Militarisation/peace: Militarisation, often a justification for peace and development, only deepens injustice by suppressing the voices of people and denying people’s access to resources. Natural resource extractions have often involved forced and violent responses by the military and private security hired by companies, to communities and individuals who claim their legitimate right to resources, of which women are most adversely affected. Women human rights defenders combating the negative impact of the extractive activities are often the target of harassment, sexual abuse and even murder by these forces. Conflict over natural resources often forces women to migrate or become displaced, becoming vulnerable to violations without basic human rights protections. We call on States to monitor and stop the use of state military, paramilitary and private armed groups, including foreign military interventions, in protecting development projects, which are primarily funded by international funding institutions.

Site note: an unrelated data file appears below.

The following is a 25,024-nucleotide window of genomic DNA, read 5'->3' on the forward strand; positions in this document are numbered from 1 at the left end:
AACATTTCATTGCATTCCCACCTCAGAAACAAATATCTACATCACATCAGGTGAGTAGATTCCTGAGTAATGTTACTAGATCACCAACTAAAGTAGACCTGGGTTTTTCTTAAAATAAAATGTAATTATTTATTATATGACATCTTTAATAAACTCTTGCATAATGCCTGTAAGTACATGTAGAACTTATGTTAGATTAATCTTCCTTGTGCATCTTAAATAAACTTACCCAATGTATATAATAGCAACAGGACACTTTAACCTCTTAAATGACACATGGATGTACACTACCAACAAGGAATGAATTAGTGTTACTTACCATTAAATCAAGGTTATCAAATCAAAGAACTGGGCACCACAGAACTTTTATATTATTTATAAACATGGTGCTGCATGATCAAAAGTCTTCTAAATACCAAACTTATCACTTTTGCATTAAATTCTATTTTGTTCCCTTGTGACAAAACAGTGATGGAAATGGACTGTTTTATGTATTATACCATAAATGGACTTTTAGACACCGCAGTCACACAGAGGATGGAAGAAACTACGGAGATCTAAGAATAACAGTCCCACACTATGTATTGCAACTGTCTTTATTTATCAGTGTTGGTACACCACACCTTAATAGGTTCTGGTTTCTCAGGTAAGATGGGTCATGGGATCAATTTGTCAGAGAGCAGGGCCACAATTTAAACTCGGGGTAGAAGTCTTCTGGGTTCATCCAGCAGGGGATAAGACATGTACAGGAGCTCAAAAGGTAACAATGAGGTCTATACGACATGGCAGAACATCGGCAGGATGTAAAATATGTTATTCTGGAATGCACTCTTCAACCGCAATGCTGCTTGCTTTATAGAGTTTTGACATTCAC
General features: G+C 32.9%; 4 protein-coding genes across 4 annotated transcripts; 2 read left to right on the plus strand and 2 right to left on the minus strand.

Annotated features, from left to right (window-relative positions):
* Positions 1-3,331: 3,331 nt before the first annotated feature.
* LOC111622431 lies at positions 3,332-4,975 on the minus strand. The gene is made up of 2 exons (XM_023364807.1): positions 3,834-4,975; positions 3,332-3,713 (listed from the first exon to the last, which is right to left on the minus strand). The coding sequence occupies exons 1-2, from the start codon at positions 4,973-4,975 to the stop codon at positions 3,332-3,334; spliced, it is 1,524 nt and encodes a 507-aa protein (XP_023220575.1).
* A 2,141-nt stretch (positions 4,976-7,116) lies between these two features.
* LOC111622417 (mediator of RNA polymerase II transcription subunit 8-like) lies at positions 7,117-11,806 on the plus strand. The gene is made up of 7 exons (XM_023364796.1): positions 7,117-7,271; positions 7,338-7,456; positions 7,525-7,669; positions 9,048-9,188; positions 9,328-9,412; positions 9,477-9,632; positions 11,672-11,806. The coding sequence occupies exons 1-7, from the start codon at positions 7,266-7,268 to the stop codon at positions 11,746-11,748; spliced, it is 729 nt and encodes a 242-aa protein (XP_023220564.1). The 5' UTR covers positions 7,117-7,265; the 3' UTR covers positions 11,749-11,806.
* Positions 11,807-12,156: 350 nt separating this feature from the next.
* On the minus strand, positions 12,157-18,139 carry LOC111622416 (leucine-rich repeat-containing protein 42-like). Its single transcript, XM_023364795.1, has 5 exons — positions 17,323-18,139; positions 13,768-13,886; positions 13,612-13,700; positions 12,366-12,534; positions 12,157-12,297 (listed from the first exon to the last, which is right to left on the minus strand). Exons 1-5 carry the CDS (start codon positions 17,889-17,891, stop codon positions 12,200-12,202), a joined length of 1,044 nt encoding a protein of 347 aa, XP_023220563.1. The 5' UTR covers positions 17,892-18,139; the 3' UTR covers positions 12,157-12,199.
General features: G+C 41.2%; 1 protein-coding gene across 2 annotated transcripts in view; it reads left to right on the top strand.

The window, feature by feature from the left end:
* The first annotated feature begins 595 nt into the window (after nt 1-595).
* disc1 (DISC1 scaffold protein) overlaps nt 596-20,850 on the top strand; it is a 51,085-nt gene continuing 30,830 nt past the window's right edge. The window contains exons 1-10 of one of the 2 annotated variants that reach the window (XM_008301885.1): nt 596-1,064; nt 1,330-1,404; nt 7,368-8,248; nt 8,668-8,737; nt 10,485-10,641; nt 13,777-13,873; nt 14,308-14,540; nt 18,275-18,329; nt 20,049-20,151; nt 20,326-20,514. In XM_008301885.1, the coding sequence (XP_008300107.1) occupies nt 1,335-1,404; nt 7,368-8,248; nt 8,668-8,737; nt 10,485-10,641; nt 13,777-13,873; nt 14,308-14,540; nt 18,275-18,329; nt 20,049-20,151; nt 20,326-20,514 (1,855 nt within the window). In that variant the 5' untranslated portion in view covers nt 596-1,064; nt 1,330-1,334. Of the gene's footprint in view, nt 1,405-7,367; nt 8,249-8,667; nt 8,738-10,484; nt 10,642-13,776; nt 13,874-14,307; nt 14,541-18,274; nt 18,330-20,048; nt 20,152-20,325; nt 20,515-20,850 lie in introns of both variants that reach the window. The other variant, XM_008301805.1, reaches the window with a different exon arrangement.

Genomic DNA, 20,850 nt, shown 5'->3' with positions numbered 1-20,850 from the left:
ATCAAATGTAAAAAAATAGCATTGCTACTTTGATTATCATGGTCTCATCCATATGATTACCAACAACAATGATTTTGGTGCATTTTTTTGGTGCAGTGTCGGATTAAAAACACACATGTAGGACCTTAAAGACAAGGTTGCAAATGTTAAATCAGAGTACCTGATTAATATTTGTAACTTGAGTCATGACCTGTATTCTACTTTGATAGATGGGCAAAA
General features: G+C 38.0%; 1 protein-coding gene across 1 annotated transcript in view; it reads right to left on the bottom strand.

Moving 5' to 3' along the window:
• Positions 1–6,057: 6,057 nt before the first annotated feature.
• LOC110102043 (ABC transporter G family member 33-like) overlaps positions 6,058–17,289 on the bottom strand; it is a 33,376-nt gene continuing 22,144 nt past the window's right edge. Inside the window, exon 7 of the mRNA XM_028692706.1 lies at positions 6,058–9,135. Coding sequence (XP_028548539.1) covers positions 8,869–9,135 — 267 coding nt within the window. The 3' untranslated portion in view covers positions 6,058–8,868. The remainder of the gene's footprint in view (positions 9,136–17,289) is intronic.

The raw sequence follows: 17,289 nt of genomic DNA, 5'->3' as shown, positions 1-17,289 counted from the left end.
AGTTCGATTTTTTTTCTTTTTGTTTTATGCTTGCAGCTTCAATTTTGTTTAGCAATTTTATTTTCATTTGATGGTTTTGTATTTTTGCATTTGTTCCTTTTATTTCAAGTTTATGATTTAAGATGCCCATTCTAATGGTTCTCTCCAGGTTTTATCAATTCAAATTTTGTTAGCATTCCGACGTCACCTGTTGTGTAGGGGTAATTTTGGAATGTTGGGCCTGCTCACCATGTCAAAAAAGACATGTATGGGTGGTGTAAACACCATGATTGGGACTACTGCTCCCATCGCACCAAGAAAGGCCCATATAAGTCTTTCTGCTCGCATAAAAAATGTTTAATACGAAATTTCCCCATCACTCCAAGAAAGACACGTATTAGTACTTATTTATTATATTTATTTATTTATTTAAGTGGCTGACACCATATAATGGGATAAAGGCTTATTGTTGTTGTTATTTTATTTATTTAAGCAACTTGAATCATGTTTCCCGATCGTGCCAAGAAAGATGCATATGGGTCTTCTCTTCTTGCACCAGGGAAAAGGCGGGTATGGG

Voice: Rural, indigenous and migrant women benefit least from economic growth, yet suffer the most from loss of sustainable lands, climate disasters and inequality. They are rarely heard or engaged as decision-makers in development. Persistent inequalities- including economic, social, cultural and political- prevent women’s full and meaningful participation in policy making, development programmes and implementation. Governments and development institutions must ensure that women, especially rural, indigenous and migrant women, are not only present in formal processes, but also contribute their perspectives and recommendations decision-making at all levels of development issues. This must be done through a bottom-up, decentralised process owned by people. In addition, in order to ensure accountability and transparency, all States are obliged to provide mechanisms through which people can hold the State and private actors accountable, participate constructively in decision and policy-making, and access information required to do so.